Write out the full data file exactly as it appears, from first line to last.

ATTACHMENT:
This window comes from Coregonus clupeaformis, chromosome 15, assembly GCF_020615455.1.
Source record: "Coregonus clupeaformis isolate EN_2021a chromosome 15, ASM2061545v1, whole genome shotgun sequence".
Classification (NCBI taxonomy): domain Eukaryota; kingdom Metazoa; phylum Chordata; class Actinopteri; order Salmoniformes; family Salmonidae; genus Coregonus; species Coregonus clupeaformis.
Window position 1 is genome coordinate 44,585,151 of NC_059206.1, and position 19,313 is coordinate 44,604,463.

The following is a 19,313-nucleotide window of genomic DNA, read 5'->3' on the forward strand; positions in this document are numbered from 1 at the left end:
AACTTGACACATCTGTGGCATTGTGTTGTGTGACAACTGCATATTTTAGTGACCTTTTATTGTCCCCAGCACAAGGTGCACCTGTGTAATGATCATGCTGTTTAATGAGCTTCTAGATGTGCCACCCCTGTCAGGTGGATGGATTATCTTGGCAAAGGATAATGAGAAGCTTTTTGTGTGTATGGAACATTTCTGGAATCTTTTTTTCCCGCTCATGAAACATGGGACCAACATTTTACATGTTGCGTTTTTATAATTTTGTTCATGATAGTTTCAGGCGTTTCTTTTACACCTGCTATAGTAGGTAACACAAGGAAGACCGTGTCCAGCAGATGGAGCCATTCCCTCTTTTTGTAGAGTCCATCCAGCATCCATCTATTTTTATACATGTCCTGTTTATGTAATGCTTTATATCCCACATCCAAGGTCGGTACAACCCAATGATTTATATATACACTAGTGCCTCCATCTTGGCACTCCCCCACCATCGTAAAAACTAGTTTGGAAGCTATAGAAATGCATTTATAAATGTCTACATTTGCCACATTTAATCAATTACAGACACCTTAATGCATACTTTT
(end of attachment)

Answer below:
This window comes from Coregonus clupeaformis, chromosome 15, assembly GCF_020615455.1.
Source record: "Coregonus clupeaformis isolate EN_2021a chromosome 15, ASM2061545v1, whole genome shotgun sequence".
Classification (NCBI taxonomy): domain Eukaryota; kingdom Metazoa; phylum Chordata; class Actinopteri; order Salmoniformes; family Salmonidae; genus Coregonus; species Coregonus clupeaformis.
Window position 1 is genome coordinate 44,585,151 of NC_059206.1, and position 19,313 is coordinate 44,604,463.

The following is a 19,313-nucleotide window of genomic DNA, read 5'->3' on the forward strand; positions in this document are numbered from 1 at the left end:
AACTTGACACATCTGTGGCATTGTGTTGTGTGACAACTGCATATTTTAGTGACCTTTTATTGTCCCCAGCACAAGGTGCACCTGTGTAATGATCATGCTGTTTAATGAGCTTCTAGATGTGCCACCCCTGTCAGGTGGATGGATTATCTTGGCAAAGGATAATGAGAAGCTTTTTGTGTGTATGGAACATTTCTGGAATCTTTTTTTCCCGCTCATGAAACATGGGACCAACATTTTACATGTTGCGTTTTTATAATTTTGTTCATGATAGTTTCAGGCGTTTCTTTTACACCTGCTATAGTAGGTAACACAAGGAAGACCGTGTCCAGCAGATGGAGCCATTCCCTCTTTTTGTAGAGTCCATCCAGCATCCATCTATTTTTATACATGTCCTGTTTATGTAATGCTTTATATCCCACATCCAAGGTCGGTACAACCCAATGATTTATATATACACTAGTGCCTCCATCTTGGCACTCCCCCACCATCGTAAAAACTAGTTTGGAAGCTATAGAAATGCATTTATAAATGTCTACATTTGCCACATTTAATCAATTACAGACACCTTAATGCATACTTTT